A closer look at the methodology of the Brown University poll

The 496 interviews used for Brown University’s new survey were conducted in two sets over 10 days.

The survey results combine findings from two groups of interviews conducted almost a week apart, the first done from Sept. 26 to 29 and the second done from Oct. 4 to 5, according to Marion Orr, the professor who oversees Brown’s polling. “We did two consecutive sets of days,” Orr told WPRI.com.

Asked whether the poll included cell phones as well as landlines, Orr said the call list was created using phone numbers that some Rhode Islanders voluntarily write down on the official voter registration forms they file with the secretary of state’s office.

A breakdown provided by Brown shows the 496 survey respondents identified themselves as 45% independents, 37% Democrats and 10% Republicans, with an additional 6% of voters classified as “other” and 3% who didn’t know or didn’t say. As a comparison, the 501 voters surveyed in last week’s WPRI 12 poll were 40% independents, 41% Democrats and 17% Republicans, with another 2% who refused to say.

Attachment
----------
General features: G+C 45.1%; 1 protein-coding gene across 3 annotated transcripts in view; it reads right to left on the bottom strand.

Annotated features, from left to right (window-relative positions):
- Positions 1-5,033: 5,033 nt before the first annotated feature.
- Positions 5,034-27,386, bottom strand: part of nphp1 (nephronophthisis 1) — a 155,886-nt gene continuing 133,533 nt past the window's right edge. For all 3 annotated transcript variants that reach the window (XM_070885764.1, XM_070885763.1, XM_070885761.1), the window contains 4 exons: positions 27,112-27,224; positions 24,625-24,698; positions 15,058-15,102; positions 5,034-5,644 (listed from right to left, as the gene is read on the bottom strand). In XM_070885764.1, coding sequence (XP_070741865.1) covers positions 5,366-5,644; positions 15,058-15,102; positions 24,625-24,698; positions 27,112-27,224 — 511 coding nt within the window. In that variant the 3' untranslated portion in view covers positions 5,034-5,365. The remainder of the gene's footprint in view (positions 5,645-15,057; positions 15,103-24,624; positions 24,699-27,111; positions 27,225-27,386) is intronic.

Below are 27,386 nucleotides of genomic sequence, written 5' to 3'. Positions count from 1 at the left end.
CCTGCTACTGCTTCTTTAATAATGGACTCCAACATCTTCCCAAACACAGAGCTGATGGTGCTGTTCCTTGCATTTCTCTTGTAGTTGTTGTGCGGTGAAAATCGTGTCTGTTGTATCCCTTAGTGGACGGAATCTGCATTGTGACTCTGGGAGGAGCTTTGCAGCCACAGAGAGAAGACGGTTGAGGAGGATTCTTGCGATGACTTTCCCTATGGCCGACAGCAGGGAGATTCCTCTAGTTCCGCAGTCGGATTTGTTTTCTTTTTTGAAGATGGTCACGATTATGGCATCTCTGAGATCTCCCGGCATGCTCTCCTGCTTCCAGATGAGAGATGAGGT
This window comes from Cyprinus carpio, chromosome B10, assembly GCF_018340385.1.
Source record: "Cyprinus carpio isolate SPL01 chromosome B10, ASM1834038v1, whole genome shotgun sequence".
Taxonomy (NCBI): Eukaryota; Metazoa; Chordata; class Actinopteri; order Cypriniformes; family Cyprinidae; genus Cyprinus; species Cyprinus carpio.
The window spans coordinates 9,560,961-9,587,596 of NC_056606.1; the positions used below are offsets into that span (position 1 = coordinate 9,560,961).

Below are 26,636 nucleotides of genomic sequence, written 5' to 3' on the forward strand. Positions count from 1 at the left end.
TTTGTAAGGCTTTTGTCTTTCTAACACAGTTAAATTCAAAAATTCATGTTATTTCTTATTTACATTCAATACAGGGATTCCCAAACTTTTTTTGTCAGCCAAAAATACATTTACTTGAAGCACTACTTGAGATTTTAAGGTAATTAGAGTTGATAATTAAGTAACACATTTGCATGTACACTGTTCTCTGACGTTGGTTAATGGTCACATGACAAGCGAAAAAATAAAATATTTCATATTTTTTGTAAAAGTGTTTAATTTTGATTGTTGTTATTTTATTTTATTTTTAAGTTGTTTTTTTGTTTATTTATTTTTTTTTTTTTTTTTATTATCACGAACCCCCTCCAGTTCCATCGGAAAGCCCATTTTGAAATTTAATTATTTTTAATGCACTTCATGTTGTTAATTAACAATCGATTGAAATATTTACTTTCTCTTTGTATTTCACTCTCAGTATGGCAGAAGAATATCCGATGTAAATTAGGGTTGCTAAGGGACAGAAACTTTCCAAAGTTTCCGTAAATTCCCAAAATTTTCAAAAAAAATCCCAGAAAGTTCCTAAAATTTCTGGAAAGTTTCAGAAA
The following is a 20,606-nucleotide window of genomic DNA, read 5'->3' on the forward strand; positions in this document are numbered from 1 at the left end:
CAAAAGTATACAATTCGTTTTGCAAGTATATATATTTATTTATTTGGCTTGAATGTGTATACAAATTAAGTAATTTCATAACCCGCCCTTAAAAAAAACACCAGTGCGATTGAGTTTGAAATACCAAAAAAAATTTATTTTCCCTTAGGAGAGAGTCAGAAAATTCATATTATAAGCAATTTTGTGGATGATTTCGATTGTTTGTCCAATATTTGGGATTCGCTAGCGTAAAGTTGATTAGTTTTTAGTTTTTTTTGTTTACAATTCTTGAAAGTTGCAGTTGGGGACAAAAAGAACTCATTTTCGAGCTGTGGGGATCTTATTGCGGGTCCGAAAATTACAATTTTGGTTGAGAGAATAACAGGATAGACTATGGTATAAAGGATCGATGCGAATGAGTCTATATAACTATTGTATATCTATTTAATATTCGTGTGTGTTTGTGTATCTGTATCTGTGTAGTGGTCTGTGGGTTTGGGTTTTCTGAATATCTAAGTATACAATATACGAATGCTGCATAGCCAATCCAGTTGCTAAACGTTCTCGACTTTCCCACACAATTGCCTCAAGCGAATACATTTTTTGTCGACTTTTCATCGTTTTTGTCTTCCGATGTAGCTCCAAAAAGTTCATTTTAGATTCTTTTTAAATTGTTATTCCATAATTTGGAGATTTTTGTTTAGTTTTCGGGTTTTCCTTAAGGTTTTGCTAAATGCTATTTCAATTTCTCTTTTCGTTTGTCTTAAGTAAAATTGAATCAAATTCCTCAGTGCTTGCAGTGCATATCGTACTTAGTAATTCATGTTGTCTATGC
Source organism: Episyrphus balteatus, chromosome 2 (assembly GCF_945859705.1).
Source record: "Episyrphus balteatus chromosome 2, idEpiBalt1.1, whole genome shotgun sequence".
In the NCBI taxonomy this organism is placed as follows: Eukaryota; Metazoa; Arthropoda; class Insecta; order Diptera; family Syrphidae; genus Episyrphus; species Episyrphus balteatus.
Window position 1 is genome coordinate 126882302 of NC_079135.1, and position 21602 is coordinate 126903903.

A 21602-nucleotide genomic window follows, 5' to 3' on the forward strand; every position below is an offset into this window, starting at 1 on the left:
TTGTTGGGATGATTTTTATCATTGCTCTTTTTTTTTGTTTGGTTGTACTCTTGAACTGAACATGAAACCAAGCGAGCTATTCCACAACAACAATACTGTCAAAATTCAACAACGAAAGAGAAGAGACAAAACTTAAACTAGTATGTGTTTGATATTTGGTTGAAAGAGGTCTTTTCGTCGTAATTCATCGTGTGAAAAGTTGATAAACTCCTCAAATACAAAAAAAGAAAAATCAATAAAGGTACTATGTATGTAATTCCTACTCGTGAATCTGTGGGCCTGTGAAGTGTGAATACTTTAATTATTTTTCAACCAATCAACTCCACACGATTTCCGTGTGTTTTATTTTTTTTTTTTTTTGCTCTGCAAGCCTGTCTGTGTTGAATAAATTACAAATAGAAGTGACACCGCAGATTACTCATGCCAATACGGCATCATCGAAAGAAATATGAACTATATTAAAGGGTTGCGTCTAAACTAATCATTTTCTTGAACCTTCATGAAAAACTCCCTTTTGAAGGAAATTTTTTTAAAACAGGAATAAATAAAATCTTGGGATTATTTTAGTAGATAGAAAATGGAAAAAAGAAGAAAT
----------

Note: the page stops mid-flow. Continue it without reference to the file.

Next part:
The Brown poll’s gender breakdown was 50.2% female and 49.8% male, and its age breakdown was 10% under 30; 18% ages 30 to 44; 31% ages 45 to 60; 28% ages 61 to 74; and 11% ages 75 and older. Orr said the university trains and pays undergraduate and graduate students to conduct the survey interviews.

• Related: Cicilline leads by 6 points in new Brown poll; Republicans trail (Oct. 10)

This post has been expanded.

3 thoughts on “A closer look at the methodology of the Brown University poll

  1. Congratulations to Ted and WPRI for getting this methodological info out of Brown. That said, the methodology is even worse then I could have imagined. Numbers drawn from the voting lists–my goodness, no reputable pollster in the nation would ever do that! As many as 1/4th or more on the lists do not provide their information, and there is no way of knowing if the numbers actually match real voters or the community’s they identifiy with. Polling over ten days–a farce. Reputable firms do them in two to four, tops. Why? Because responses are time sensative; at best reflecting the time snap shot when the question is asked. Wish the media would stop reporting this junk as legitimate surveys.

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